Saving art from militancy: How M.K. Raina revived theatre in strife-torn Kashmir

April 25, 2024
He makes it clear that the memoir is not about his theatre journey, nor the making of some of the finest theatre

He makes it clear that the memoir is not about his theatre journey, nor the making of some of the finest theatre productions he has brought on stage, but in fact, about India and the many shades he has been a witness to.

Theatre director M.K. Raina’s memoir ‘Before I Forget’ (Penguin) starts from his childhood in Kashmir, the time when Sheikh Abdullah was arrested, his work as an activist post the 1984 anti-Sikh riots, the killing of theatre personality Safdar Hashmi, and his work with ‘bhands’ in Kashmir.

It was important for him to put it out all there for these are vivid tales from a complex land where nothing is linear. He smiles, it is this aspect of India he has been a witness to, that precipitated the writing of the book.

“During the pandemic-induced lockdown, I sat back and recalled my life, and yes, was very surprised by whatever I encountered during all these years,” he told IANS. You may take the questions anywhere, but Raina will ultimately come back to Kashmir — the home he was forced to leave like his fellow Pandits.

For someone who believes art cannot be made in isolation, and must reflect contemporary social and political realities, he insists that even till date he reads the society to make his theatre.

“The Westernised version of ‘isolation’ is not for me. I can never do a play that has no socio-political relevance and does not reflect the echoes of the present times,” Raina said. OK, we are back in Kashmir now.

It was at the beginning of 2001, at a time when the Valley was burning, that Raina quietly went there to hold workshops and work with ‘bhands’. That was also the time when ‘bhands’ were completely prohibited by militants from performing. Even at weddings, there was no singing, no sarangi too.

“They had not performed for 10 years,” Raina recalled. “When I met them, they burst out crying, almost howling. I kept looking at them. There was so much inside them waiting to come out.”

Deemed un-Islamic, it was not easy to revive theatre in Kashmir’s countryside at a time when no auditoriums were functioning and colleges and universities were shut.

But Raina knew he had to make a start somewhere to reclaim the Valley’s cultural fabric, which in many ways is very egalitarian. “I had to enter through the needle hole quietly, otherwise, they would have shot me dead,” he said.

His friend suggested a hostel at an agriculture university deep inside forests and orchards, where he started taking a month-long theatre workshop attended by people from across districts, including those in South Kashmir. “It was almost a Gandhian way of living. We cooked together, cleaned dishes and washed our clothes,” he remembered.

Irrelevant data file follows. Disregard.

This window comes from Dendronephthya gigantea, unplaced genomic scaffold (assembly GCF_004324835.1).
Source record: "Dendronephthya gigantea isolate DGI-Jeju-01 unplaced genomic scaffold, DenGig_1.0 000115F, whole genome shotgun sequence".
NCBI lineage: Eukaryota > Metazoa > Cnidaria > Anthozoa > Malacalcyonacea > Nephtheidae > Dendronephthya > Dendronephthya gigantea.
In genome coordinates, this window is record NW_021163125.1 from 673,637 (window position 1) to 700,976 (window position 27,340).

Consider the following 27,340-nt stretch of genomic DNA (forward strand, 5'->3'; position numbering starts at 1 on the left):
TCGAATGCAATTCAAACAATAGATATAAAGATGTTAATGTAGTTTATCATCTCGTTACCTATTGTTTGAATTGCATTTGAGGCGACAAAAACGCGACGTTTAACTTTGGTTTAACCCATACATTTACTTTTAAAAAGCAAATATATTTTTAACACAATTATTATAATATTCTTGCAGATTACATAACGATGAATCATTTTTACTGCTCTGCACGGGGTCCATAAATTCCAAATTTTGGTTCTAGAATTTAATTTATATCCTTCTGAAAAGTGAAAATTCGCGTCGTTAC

During their rehearsals, people from around the village would start coming in as spectators. Slowly, word got out that a performance was being prepared. “On the day of the show,” Raina recalled, “hundreds of people in buses arrived. I was stunned. But it was also a hint for me to continue my work there.”

For a long time, he kept holding at least three workshops every year in the Valley. Stressing that it was not to make productions, but also a way to use theatre as a healing tool, Raina added, “There were traumatised children and women, the psychological damage in the society was so evident. I just hope I was able to do something through this great art form.”

For someone who trained 300 youngsters in theatre in Kashmir who went to make their theatre groups in different districts of the UT, Raina now points out that he did not want to come to the forefront, and explains precisely why he stayed away from the media during those times. “I did not want to be the hero,” he said. “Everything was done for a larger cause.”

Be it working in jungles, orchards or in an unfinished hospital, Raina remembered that hints were dropped that the militants were unhappy with what he was doing. He continued: “But then some people told them it was all for culture, and not some political cause — we never heard from them, considering the ordinary people were with us.”

Talk to him about art in a conflict zone and Raina stresses that he had to look over his shoulders 24×7.

“I was caught in stone pelting, a police raid, threats from militants … But what I learnt was a great lesson in patience, and in being reasonable. You cannot afford to lose your temper. Slowly, everybody started supporting us villagers and traders in the Anantnag area especially,” Raina said.

When he did ‘Badshah Pather’, the adaptation of Shakespeare’s ‘King Lear’, he would work in a clearing surrounded by mountains where people sat to watch the rehearsals. Remembering the setting reminiscent of a primitive Greek theatre, he said, “Those moments opened my eyes to that many possibilities that theatre can offer.”

Lamenting that the lack of funding has made him less active in Kashmir, Raina said, “Half of my life has gone into trying to garner resources. Besides the India Foundation for the Arts, nobody has come forward. What more can I say?”

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